Early Fall – On the Ground

Lots of things are happening out there right now in the Northern Hemisphere as animals prepare for the coming winter. Today’s post is full of interesting facts about everything from black bears to butterflies, aspens and oaks.

WeightWatching – In summer, the North American black bear must amass weight to survive its winter hibernation. It gains as much as 30 pounds a week eating a variety of foods, such as berries, nuts, fish and leaves.

AntlerWars – During their late-summer rut, bull elk fight ferociously over mates by clashing antlers, which can grow to 4 feet and weight up to 40 pounds each, and often strip the velvet off their bony headgear.

FractalFlower – Although the sunflower looks like one big flower, it is composed of hundreds of tiny florets. The sunflower possesses motor cells that tilt its large flower bud toward the sun as it moves across the sky.

FleetingLove – During mating season, male moose bellow loudly and physically confront each other in an effort to win over a female. A bull moose’s bellow can be heard up to six miles away.

SageSupper – Big sagebrush flowers in early autumn across the western United States. Its flowers are an important source of food for sage grouse and several other animals in the region.

MassMigration – Because monarch butterflies cannot survive cold winters, they migrate south en masse when temperatures drop. Monarchs west of the Rocky Mountains fly to coastal California, and those east of the Rockies head for the mountains of Mexico.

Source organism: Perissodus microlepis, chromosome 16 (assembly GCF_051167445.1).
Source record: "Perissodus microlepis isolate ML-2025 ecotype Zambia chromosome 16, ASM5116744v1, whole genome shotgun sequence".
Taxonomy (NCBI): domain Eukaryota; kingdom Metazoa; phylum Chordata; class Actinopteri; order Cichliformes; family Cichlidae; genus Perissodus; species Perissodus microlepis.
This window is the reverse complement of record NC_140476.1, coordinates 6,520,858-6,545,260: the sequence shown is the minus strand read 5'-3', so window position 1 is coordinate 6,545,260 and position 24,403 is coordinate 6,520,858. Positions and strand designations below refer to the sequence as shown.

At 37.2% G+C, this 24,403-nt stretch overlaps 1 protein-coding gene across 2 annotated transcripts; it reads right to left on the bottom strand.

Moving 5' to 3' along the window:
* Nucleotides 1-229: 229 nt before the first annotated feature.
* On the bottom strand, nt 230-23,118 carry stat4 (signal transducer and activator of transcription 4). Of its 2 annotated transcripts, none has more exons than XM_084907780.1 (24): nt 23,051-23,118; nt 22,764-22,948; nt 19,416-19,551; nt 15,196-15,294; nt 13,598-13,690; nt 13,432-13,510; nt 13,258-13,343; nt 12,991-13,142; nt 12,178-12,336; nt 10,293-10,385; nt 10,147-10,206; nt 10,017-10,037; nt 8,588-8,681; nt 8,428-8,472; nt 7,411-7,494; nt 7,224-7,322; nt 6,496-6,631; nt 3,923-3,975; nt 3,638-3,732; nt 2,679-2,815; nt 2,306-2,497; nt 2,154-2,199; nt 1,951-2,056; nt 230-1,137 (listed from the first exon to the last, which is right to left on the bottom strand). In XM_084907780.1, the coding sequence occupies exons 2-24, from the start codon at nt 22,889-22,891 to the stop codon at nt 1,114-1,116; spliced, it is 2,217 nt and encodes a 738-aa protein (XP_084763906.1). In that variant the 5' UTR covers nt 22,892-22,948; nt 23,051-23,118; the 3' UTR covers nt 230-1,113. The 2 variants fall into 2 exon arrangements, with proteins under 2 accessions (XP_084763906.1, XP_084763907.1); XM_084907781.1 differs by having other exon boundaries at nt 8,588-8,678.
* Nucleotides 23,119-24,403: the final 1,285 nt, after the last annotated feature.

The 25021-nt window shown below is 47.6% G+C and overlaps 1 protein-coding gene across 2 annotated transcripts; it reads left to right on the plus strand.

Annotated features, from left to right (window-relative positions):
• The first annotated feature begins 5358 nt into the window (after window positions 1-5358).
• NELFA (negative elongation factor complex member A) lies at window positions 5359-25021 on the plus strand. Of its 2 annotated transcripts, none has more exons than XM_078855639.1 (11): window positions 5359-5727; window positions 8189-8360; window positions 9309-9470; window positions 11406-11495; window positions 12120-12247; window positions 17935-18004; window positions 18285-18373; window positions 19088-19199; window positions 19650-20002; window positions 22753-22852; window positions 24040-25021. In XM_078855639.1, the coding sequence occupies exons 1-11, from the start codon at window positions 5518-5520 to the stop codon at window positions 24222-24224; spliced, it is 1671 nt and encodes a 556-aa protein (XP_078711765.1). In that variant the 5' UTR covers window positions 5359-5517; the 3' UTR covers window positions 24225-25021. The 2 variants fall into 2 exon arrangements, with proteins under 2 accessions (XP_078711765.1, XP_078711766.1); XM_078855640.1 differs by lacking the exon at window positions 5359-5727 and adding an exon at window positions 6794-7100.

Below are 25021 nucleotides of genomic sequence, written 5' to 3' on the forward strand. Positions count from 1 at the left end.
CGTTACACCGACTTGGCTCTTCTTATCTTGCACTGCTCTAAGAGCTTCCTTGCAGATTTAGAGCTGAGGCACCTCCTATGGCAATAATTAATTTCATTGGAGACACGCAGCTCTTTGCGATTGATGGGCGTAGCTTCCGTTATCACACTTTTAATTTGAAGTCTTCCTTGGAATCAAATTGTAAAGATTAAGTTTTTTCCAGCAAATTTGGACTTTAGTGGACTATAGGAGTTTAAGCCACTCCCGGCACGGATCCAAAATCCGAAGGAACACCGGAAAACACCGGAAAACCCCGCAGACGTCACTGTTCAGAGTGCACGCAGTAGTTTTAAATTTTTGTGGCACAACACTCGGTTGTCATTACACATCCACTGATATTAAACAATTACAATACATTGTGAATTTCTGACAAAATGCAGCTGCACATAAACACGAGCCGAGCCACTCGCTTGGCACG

PonderosaPicnic – By peeling away the scales of the ponderosa pine tree’s cones, Abert’s squirrels are able to reach the nutritious seeds inside. Ponderosa pinecones open in early September and shed their seeds as late as November.

PartingCats – Known for their solitary nature, young bobcats in the Appalachian Mountains leave their mother’s care in autumn and prepare to survive the cold winter months on their own.

ColorfulClonesAspen trees can reproduce by root sprouting, which results in clusters of genetically identical trees. In autumn, the clones’ leaves turn slightly different shades of gold, making them easier to distinguish from one another.

FruitMast – Most years, oak trees produce small numbers of acorns. Every few years, however, acorn production increases dramatically. These years are commonly referred to as “mast” years and lead to a feast for acorn-eating creatures.

(The information in today’s post comes from Chris Hardman’s Ecological Calendar 2013, www.ecocalendar.info.)

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